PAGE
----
We would like to invite you to the seminar Tools for Making Sense of Cultural Heritage Data. This is the third of four seminars in the Technical Art History Series: Digital Imaging Methods for Cultural Heritage.
Please join us for this lecture on Tuesday June 8, at 16.00-17.30 hrs CET.
By scanning the QR code on the poster or by clicking on the button below, the registration form will open in your browser.
The Venice Center for Digital and Public Humanities, together with CWI Amsterdam and the Netherlands Institute for Conservation+ Art+ Science+, are organising a short series of lectures on object-based research, including virtual letter unfolding, digital art restoration, 3D modeling and software for the analysis of diverse data forms, with the aim to stimulate collaborations and scientific discussion on Cultural Heritage challenges in the digital world.
► Holly Rushmeier – Tools for Making Sense of Cultural Heritage Data
A challenge in cultural heritage documentation, analysis and communication is that relevant data is available in a wide variety of forms. Tools are needed to manage text, numerical output from instruments, images (both 2D and 3D), video and more. Further, a cultural heritage professional needs to observe all of this data to make informed decisions and communicate the basis for them. In this talk I will talk about tools for two scenarios- the data and analysis relevant to an individual object, and the data and analysis relevant to an entire site. I will provide examples of software we have developed and using the software to make sense of diverse data sets.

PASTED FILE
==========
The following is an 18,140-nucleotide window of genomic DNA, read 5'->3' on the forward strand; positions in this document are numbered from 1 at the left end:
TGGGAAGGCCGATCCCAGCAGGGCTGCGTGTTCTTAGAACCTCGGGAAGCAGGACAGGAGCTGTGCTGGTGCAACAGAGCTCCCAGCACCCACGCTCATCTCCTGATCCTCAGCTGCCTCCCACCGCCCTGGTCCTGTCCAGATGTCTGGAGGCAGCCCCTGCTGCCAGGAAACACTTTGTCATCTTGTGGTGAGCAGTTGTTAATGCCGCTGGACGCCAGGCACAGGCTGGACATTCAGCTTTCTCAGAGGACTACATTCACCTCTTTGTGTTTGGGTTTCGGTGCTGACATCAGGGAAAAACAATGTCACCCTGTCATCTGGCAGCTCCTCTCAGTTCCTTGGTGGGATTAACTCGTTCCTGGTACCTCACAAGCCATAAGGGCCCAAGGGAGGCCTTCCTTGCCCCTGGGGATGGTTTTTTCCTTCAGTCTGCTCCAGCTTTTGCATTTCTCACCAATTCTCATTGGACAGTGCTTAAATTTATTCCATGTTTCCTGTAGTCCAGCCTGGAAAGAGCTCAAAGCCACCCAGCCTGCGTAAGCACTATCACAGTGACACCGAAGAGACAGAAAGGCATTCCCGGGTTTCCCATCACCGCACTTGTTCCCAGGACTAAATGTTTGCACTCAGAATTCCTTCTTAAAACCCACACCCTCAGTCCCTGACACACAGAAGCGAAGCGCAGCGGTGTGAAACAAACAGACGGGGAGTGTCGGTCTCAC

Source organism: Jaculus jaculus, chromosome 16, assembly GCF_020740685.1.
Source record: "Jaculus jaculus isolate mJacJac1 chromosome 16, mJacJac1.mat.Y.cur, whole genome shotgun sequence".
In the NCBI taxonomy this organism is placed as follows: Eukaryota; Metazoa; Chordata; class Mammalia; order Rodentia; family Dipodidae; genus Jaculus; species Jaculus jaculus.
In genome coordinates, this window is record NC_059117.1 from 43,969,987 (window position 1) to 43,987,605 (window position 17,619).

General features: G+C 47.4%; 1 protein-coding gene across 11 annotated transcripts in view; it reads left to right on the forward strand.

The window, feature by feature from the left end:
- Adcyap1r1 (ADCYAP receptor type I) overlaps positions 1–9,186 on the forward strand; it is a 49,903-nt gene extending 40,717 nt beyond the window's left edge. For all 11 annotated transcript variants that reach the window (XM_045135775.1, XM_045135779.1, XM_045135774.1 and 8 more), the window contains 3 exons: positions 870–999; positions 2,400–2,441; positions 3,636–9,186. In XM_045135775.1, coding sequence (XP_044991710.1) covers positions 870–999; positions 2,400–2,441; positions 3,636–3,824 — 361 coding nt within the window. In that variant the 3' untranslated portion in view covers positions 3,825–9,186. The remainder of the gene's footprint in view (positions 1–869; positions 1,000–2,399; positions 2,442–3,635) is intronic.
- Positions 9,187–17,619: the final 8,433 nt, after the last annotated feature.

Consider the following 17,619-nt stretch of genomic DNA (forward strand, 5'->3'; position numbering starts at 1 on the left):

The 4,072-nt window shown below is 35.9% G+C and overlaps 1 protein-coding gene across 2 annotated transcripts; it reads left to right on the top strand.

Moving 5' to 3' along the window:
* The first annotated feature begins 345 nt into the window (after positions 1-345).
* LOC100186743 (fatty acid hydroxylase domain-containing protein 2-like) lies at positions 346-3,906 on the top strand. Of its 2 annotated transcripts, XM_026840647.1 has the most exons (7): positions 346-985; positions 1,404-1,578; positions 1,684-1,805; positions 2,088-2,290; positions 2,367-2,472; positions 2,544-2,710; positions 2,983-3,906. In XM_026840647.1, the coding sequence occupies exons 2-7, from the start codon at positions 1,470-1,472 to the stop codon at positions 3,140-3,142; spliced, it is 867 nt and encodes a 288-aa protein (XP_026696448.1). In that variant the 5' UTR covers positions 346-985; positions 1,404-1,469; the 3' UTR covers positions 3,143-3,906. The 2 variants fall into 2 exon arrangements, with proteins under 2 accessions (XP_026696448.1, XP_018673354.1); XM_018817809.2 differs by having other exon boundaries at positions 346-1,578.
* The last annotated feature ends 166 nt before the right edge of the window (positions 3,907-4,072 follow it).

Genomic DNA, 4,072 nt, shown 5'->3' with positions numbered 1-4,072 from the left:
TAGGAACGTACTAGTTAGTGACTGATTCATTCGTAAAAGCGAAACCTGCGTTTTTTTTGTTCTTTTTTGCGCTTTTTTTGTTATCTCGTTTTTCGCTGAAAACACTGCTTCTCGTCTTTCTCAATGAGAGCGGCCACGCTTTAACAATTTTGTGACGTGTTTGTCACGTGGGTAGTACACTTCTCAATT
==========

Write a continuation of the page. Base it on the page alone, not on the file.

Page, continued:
Holly Rushmeier is the John C. Malone professor of Computer Science at Yale University. She received the BS (1977), MS (1986), and PhD (1988) in Mechanical Engineering from Cornell University. Since receiving the PhD she has held positions at Georgia Tech, NIST and IBM TJ Watson Research. Her area of interest is computer graphics. Her current research focuses on material appearance modeling, applications of perception to computer graphics, and applications of computer graphics to cultural heritage preservation. Her past projects include a project to create a digital model of Michelangelo’s Florence Pieta and models of Egyptian cultural artifacts in a joint project between IBM and the Government of Egypt. She is coauthor of the text “Digital Modeling of Material Appearance.” Dr. Rushmeier has served as the co-chair of the ACM Publications Board, the Editor-in-Chief of ACM Transactions on Graphics and as co-Editor-in-Chief of Computer Graphics Forum. She is an ACM Fellow, a Fellow of the Eurographics Association and recipient of the 2013 ACM SIGGRAPH Computer Graphics Achievement Award.